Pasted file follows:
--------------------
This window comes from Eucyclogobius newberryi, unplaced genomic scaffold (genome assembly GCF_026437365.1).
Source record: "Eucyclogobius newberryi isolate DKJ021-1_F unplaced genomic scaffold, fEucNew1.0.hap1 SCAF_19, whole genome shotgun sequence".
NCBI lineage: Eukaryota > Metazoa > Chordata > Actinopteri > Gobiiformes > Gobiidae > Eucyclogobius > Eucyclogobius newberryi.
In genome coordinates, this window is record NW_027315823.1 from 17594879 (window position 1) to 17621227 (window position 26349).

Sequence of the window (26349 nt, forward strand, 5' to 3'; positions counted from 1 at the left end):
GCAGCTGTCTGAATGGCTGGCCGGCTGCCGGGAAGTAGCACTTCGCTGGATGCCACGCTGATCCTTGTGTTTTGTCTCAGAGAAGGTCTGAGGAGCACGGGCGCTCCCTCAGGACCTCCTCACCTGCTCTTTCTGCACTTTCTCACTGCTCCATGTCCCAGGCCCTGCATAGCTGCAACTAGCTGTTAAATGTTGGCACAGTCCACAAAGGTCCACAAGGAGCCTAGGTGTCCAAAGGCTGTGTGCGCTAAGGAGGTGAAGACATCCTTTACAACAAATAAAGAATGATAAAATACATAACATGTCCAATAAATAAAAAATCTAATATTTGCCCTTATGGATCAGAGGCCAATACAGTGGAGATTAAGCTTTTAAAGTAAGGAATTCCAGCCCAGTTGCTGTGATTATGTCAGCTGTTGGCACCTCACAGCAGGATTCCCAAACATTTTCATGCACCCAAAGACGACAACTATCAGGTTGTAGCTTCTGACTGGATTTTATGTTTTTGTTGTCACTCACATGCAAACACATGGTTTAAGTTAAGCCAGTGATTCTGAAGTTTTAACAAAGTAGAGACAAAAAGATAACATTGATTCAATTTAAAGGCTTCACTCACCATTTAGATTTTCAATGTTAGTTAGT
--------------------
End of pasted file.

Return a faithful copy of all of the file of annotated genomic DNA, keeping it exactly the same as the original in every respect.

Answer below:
This window comes from Eucyclogobius newberryi, unplaced genomic scaffold (genome assembly GCF_026437365.1).
Source record: "Eucyclogobius newberryi isolate DKJ021-1_F unplaced genomic scaffold, fEucNew1.0.hap1 SCAF_19, whole genome shotgun sequence".
NCBI lineage: Eukaryota > Metazoa > Chordata > Actinopteri > Gobiiformes > Gobiidae > Eucyclogobius > Eucyclogobius newberryi.
In genome coordinates, this window is record NW_027315823.1 from 17594879 (window position 1) to 17621227 (window position 26349).

Sequence of the window (26349 nt, forward strand, 5' to 3'; positions counted from 1 at the left end):
GCAGCTGTCTGAATGGCTGGCCGGCTGCCGGGAAGTAGCACTTCGCTGGATGCCACGCTGATCCTTGTGTTTTGTCTCAGAGAAGGTCTGAGGAGCACGGGCGCTCCCTCAGGACCTCCTCACCTGCTCTTTCTGCACTTTCTCACTGCTCCATGTCCCAGGCCCTGCATAGCTGCAACTAGCTGTTAAATGTTGGCACAGTCCACAAAGGTCCACAAGGAGCCTAGGTGTCCAAAGGCTGTGTGCGCTAAGGAGGTGAAGACATCCTTTACAACAAATAAAGAATGATAAAATACATAACATGTCCAATAAATAAAAAATCTAATATTTGCCCTTATGGATCAGAGGCCAATACAGTGGAGATTAAGCTTTTAAAGTAAGGAATTCCAGCCCAGTTGCTGTGATTATGTCAGCTGTTGGCACCTCACAGCAGGATTCCCAAACATTTTCATGCACCCAAAGACGACAACTATCAGGTTGTAGCTTCTGACTGGATTTTATGTTTTTGTTGTCACTCACATGCAAACACATGGTTTAAGTTAAGCCAGTGATTCTGAAGTTTTAACAAAGTAGAGACAAAAAGATAACATTGATTCAATTTAAAGGCTTCACTCACCATTTAGATTTTCAATGTTAGTTAGT